The joint high-speed vessel USNS Trenton (JHSV-5) completed acceptance trials at the Austal USA shipyard March 13, the U.S. Navy announced March 24. The week-long trials were held in the Gulf of Mexico and overseen by the Navy’s Board of Inspection and Survey (INSURV). INSURV worked alongside the shipyard to demonstrate the ship’s equipment and system operation to ensure it is ready for delivery and fulfills all contractual requirements.
«USNS Trenton performed very well during these trials», said Strategic and Theater Sealift Program Manager Capt. Henry Stevens. «The rigorous testing each ship undergoes ensures the U.S. Navy receives the most capable and mission ready asset at delivery».
JHSVs are versatile, non-combatant ships capable of transporting 600 short tons 1,200 nautical miles/2,222 km at an average speed of 35 knots/40 mph/65 km/h. They are equipped with airline style seating for 312 embarked forces, and fixed berthing for 104. USNS Trenton will be used for the fast intra-theater transportation of troops, military vehicles and equipment. The ship’s 15-foot/4.6 m shallow draft, ability to interface with roll-on/roll-off discharge facilities, and ease of access to austere and deteriorated piers will facilitate littoral operations and port access.
Having completed acceptance trials, USNS Trenton (JHSV-5) will now prepare for delivery to the U.S. Navy’s Military Sealift Command (MSC) later this year. The ship will be capable of supporting a wide range of operations including non-combatant evacuation operations, humanitarian assistance and disaster relief.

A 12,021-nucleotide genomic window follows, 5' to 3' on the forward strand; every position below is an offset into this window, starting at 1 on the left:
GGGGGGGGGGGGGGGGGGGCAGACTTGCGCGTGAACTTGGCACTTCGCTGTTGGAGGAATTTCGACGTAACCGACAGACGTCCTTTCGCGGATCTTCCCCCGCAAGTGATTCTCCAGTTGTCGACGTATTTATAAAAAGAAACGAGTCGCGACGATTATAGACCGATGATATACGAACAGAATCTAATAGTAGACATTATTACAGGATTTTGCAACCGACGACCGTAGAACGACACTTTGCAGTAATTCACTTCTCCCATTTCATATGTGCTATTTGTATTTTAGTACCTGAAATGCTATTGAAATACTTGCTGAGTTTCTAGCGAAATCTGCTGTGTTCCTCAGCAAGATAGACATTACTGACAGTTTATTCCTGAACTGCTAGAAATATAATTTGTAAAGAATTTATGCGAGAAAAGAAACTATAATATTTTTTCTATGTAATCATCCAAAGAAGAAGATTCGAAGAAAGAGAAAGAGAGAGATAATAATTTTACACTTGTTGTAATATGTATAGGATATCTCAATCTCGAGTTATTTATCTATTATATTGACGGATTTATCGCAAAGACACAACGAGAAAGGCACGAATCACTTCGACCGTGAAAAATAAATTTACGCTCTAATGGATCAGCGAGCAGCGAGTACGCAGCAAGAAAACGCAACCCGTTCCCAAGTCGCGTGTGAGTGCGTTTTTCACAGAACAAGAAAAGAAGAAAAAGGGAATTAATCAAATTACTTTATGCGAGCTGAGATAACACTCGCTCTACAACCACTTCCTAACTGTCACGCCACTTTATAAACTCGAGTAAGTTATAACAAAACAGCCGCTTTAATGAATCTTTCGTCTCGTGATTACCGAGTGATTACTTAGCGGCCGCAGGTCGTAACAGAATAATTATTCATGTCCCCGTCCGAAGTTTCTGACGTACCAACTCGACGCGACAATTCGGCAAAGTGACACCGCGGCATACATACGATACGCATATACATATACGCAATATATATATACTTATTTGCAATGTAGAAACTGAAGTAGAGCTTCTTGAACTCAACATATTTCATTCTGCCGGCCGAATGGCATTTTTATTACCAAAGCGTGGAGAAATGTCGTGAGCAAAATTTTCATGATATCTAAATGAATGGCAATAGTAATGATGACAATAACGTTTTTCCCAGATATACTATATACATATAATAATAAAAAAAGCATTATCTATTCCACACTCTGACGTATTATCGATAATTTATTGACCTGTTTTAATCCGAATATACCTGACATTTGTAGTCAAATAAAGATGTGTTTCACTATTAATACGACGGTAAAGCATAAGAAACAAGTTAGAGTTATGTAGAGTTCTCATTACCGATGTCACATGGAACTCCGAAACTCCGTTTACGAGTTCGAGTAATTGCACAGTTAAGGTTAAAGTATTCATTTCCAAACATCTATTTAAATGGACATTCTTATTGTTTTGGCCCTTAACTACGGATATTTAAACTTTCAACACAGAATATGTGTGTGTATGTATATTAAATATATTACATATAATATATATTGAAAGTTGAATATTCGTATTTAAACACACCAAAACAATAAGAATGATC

The first four ships of the Spearhead-class have delivered to the fleet. The first two ships of the class, USNS Spearhead (JHSV-1) and USNS Choctaw County (JHSV-2) have completed overseas deployments to Europe, West Africa and the Caribbean.
As one of the Defense Department’s largest acquisition organizations, Program Executive Offices (PEO) Ships is responsible for executing the development and procurement of all destroyers, amphibious ships, special mission and support ships and special warfare craft. Delivering high-quality war fighting assets – while balancing affordability and capability – is key to supporting the U.S. Navy’s Maritime Strategy.
Material: Hull and superstructure – aluminium alloy
Length overall: 103 m/337.9 feet
Beam overall: 28.5 m/93.5 feet
Hull draft (maximum): 3.83 m/12.57 feet
Area (with tie-downs): 1,863 m2/20,053 feet2
Clear Height: 4.75 m/15.6 feet
Turning diameter: 26.2 m/86.0 feet
ISO TEU Stations: 6 Interface Panels
Single SR: 2
Double SR: 6
Quad SR: 7
Troop Seats: 312
Galley and Messing: 48
Main Engines: 4 × MTU 20V8000 M71L Diesel Engines 4 × 9.1 MW
Gear boxes: 4 × ZF 60000NR2H Reduction Gears
Waterjets: 4 × Wartsila WLD 1400 SR
Average: 35 knots/40 mph/65 km/h @ 90% MCR with 635 mt (700 st) payload
Maximum: 43 knots/50 mph/80 km/h without payload
Maximum Transit: 1,200 NM/2,222 km
Self-Deployment: 5,600 NM/10,371 km
Survival Through: SS-7
NAVAIR Level 1 Class 2 Certified Flight Deck for one helicopter
Centreline parking area for one helicopter
NAVAIR Level 1 class 4 Type 2 Certified VERTREP
Helicopter Control Station
Active Ride Control
Foils: 3.24 m2/34.9 feet2 each, forward on inboard sides of demi-hulls
Articulated Slewing Stern Ramp
Straight aft to 45 Starboard
Telescoping Boom Crane
12.3 mt @ 15 m, 18.2 mt @ 10 m/13.6 Lt @ 49.2 feet, 20.1 Lt @ 32.8 feet